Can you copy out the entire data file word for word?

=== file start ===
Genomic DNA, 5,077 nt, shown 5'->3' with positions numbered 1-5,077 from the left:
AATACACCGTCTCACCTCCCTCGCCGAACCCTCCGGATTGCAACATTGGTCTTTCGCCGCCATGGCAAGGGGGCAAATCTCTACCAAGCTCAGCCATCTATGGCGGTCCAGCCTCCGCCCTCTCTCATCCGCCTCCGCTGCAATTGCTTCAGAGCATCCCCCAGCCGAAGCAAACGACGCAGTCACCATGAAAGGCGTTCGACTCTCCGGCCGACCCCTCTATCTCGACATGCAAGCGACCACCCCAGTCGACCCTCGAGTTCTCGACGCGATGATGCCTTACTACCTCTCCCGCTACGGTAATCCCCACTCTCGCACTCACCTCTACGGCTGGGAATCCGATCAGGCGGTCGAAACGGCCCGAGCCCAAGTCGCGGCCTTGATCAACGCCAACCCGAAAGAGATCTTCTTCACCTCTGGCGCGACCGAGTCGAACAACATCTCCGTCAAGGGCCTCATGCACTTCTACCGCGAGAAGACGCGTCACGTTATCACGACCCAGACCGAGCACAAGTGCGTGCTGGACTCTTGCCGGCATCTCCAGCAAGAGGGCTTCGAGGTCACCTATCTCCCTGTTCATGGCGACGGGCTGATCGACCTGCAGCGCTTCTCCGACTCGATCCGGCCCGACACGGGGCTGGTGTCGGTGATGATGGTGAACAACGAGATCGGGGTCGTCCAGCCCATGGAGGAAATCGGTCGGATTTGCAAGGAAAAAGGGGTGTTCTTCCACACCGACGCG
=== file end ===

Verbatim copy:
Genomic DNA, 5,077 nt, shown 5'->3' with positions numbered 1-5,077 from the left:
AATACACCGTCTCACCTCCCTCGCCGAACCCTCCGGATTGCAACATTGGTCTTTCGCCGCCATGGCAAGGGGGCAAATCTCTACCAAGCTCAGCCATCTATGGCGGTCCAGCCTCCGCCCTCTCTCATCCGCCTCCGCTGCAATTGCTTCAGAGCATCCCCCAGCCGAAGCAAACGACGCAGTCACCATGAAAGGCGTTCGACTCTCCGGCCGACCCCTCTATCTCGACATGCAAGCGACCACCCCAGTCGACCCTCGAGTTCTCGACGCGATGATGCCTTACTACCTCTCCCGCTACGGTAATCCCCACTCTCGCACTCACCTCTACGGCTGGGAATCCGATCAGGCGGTCGAAACGGCCCGAGCCCAAGTCGCGGCCTTGATCAACGCCAACCCGAAAGAGATCTTCTTCACCTCTGGCGCGACCGAGTCGAACAACATCTCCGTCAAGGGCCTCATGCACTTCTACCGCGAGAAGACGCGTCACGTTATCACGACCCAGACCGAGCACAAGTGCGTGCTGGACTCTTGCCGGCATCTCCAGCAAGAGGGCTTCGAGGTCACCTATCTCCCTGTTCATGGCGACGGGCTGATCGACCTGCAGCGCTTCTCCGACTCGATCCGGCCCGACACGGGGCTGGTGTCGGTGATGATGGTGAACAACGAGATCGGGGTCGTCCAGCCCATGGAGGAAATCGGTCGGATTTGCAAGGAAAAAGGGGTGTTCTTCCACACCGACGCG